Carbon Motors this morning officially selected Connersville for its proposed headquarters and manufacturing operations.
The Atlanta-based startup maker of high-tech police cars intends to invest $350 million to locate its production headquarters in the 1.8-million-square-foot facility formerly occupied by Visteon. The company said it could create 1,550 jobs within three years.
The developer of a high-tech cruiser that runs on clean diesel and biodiesel technology chose Indiana over cities in Georgia and South Carolina. The company says it already has orders for 10,000 cars.
“If there’s a place that deserves the boost that Carbon Motors just gave, it’s Connersville,” said Gov. Mitch Daniels, who attended the announcement.
The Indiana Economic Development Corp. said it has not yet ironed out details of the incentive package it will offer Carbon Motors.
“The IEDC must resolve outstanding contingencies with the company before agreements are finalized, including site-acquisition complexity brought about by Visteon's recent bankruptcy, latent environmental concerns at the vacant facility and finalizing terms of an agreement which will protect Hoosier taxpayers and give Carbon Motors the opportunity to effectively compete for federal funding,” it said in a press release.
Carbon Motors said it will apply for a federal loan through the U.S. Department of Energy's Advanced Technology Vehicles Manufacturing Loan Program. Final selection of a manufacturing site is a condition for Carbon Motors to make the loan application.
The federal program provides loans to automobile and parts manufacturers for the cost of re-equipping, expanding or establishing U.S. manufacturing facilities to produce advanced-technology vehicles or qualified components, the IEDC said.
One of Connersville’s greatest assets is the former Visteon plant. The city is in the process of purchasing the massive building that sits on 187 acres out of bankruptcy, Connersville Mayor Leonard Urban said.
The city could sell the plant to Carbon Motors “very inexpensively” or “maybe even give it to” the company, he said.
“If they chose us, they could start to work immediately,” Urban said yesterday.
For Fayette County, where the unemployment rate is almost 16 percent, landing the company is a huge coup.
“Certainly in this economic climate, any project that is going to create 1,000-plus jobs is enormous,” said Jay Walters, president of Indianapolis-based Bingham Economic Development Advisors LLC. “It’s pretty apparent by the enthusiasm and the community support that is pouring out what type of impact it could have on the community.”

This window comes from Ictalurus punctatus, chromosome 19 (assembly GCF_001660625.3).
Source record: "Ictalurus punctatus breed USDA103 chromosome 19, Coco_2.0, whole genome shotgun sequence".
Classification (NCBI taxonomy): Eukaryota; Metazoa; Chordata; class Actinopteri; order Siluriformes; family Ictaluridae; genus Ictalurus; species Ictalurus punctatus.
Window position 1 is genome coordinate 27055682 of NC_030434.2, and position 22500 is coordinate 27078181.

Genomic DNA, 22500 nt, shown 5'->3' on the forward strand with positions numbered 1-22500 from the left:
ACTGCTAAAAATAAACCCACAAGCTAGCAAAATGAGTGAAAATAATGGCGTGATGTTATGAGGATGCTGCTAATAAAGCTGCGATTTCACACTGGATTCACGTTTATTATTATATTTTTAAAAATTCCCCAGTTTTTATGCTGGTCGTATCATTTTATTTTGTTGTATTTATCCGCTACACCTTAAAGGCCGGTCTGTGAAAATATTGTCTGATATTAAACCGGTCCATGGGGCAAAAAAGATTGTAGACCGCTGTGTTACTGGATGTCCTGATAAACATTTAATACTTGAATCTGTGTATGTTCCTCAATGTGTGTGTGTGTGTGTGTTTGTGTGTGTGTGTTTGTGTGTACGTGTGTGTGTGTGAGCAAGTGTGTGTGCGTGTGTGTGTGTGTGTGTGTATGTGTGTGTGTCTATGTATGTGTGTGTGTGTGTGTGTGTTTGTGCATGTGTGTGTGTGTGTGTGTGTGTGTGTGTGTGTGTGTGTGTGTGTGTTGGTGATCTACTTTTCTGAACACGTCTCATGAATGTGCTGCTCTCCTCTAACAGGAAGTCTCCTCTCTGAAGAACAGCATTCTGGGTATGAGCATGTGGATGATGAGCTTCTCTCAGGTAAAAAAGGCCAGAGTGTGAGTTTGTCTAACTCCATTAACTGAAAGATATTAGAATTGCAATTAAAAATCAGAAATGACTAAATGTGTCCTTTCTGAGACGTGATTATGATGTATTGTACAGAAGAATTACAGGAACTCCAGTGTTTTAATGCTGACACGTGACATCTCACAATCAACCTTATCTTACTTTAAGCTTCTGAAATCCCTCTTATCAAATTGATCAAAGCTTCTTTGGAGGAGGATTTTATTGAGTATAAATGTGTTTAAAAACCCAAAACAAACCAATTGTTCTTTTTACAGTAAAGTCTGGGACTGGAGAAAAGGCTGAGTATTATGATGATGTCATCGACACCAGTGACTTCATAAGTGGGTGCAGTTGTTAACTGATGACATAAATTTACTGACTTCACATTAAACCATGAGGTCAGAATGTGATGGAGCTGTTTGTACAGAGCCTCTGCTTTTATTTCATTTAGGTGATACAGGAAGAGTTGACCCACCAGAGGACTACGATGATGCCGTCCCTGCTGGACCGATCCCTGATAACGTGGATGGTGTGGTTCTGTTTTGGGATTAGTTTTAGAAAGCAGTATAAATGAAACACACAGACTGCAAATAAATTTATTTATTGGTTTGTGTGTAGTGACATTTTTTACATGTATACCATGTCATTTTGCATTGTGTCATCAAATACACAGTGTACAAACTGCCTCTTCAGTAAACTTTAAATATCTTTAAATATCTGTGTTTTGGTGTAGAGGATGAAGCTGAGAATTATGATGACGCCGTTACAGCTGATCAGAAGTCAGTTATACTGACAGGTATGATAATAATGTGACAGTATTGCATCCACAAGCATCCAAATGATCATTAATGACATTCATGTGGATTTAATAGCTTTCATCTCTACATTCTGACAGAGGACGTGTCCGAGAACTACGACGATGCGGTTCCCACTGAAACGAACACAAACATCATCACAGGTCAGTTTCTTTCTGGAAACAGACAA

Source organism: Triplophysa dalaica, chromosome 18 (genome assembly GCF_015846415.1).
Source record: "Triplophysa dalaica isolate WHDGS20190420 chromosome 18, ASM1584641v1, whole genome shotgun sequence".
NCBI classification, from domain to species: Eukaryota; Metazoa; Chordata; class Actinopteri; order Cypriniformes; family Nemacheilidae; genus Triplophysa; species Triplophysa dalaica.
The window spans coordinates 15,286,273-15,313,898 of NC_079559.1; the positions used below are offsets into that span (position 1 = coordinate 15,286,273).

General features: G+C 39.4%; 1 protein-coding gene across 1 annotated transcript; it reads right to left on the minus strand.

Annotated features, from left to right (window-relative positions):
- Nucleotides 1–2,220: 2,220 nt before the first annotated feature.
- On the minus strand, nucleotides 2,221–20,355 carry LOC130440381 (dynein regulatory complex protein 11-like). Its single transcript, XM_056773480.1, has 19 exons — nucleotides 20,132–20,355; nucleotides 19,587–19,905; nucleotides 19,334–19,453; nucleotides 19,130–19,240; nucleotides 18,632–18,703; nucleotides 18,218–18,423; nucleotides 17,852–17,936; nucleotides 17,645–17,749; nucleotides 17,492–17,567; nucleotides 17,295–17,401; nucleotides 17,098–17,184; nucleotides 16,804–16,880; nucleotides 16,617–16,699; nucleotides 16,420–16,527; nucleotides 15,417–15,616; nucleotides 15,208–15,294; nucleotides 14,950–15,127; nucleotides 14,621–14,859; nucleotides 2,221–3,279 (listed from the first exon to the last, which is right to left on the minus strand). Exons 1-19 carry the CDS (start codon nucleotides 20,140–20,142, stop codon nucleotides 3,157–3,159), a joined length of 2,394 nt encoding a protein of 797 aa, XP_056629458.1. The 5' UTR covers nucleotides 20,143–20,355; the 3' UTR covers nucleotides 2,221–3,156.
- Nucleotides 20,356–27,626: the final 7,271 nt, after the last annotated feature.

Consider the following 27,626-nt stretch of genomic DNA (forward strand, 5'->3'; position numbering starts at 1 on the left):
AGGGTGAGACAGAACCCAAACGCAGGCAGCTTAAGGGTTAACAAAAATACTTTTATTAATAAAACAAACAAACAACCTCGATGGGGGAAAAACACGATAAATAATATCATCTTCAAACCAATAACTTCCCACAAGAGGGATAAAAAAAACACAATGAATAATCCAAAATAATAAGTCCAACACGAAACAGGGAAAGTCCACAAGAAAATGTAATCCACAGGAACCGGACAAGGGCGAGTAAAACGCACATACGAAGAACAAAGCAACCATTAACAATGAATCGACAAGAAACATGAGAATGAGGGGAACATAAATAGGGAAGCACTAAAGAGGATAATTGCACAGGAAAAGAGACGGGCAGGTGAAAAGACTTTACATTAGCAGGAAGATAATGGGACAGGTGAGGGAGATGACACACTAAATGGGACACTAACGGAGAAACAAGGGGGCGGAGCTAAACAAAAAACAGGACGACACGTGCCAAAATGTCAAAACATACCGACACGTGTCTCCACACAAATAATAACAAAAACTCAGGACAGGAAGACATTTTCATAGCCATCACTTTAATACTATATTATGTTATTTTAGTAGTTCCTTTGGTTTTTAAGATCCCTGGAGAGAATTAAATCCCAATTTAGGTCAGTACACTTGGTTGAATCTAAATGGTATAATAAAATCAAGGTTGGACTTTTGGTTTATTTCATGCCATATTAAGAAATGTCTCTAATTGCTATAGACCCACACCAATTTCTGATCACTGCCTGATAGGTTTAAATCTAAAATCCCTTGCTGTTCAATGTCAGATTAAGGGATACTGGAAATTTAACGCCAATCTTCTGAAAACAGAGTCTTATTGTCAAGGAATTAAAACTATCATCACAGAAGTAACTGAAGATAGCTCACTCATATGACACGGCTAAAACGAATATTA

Despite the enthusiasm, Carbon Motors is not a sure thing. The company is a startup and has yet to begin production of any vehicles.
“As exciting as this is, as thrilling as this is, let’s keep our heads. There’s lots of work to be done,” Daniels said this morning.
As of April, the company was trying to raise enough money to build five cars for crash testing, according to Raymond Wenig, president of Savannah, Ga.-based Ariel Savannah Angel Partners, one of the company's financial backers.
Wenig's investment group has plowed more than $400,000 into Carbon Motors, but he acknowledged it must clear several more hurdles before its E7 police car becomes a reality. One will be the safety-approval process.
Stacy Dean Stephens, a co-founder of Carbon, told IBJ in April that Carbon Motors consists of eight people, including the co-founders and some contractors. The team would begin in the new location with about 200 employees.
Carbon Motors is the brainchild of former Ford executive William Santana Li. If produced, the E7 would compete with Ford's own Crown Victoria, the most widely used police car.
The E7 appeals to cops with high-tech gadgetry and a design that caters to their driving habits, which include hitting curbs at 55 mph and crossing medians, said Stephens, a former police officer. Meanwhile, the company hopes budget-minded police administrators will like the fuel-efficient diesel engine.
About 75,000 patrol cars are sold each year, but Carbon Motors needs to capture only a small fraction of that market to survive, Wenig said.
Carbon Motors has been taking its drivable prototype around the country, and so far, cops are enthusiastic.
Wenig likes that Carbon Motors plans to keep control of every car it sells. There will be no police auctions for the E7. Each one will either be refurbished or destroyed.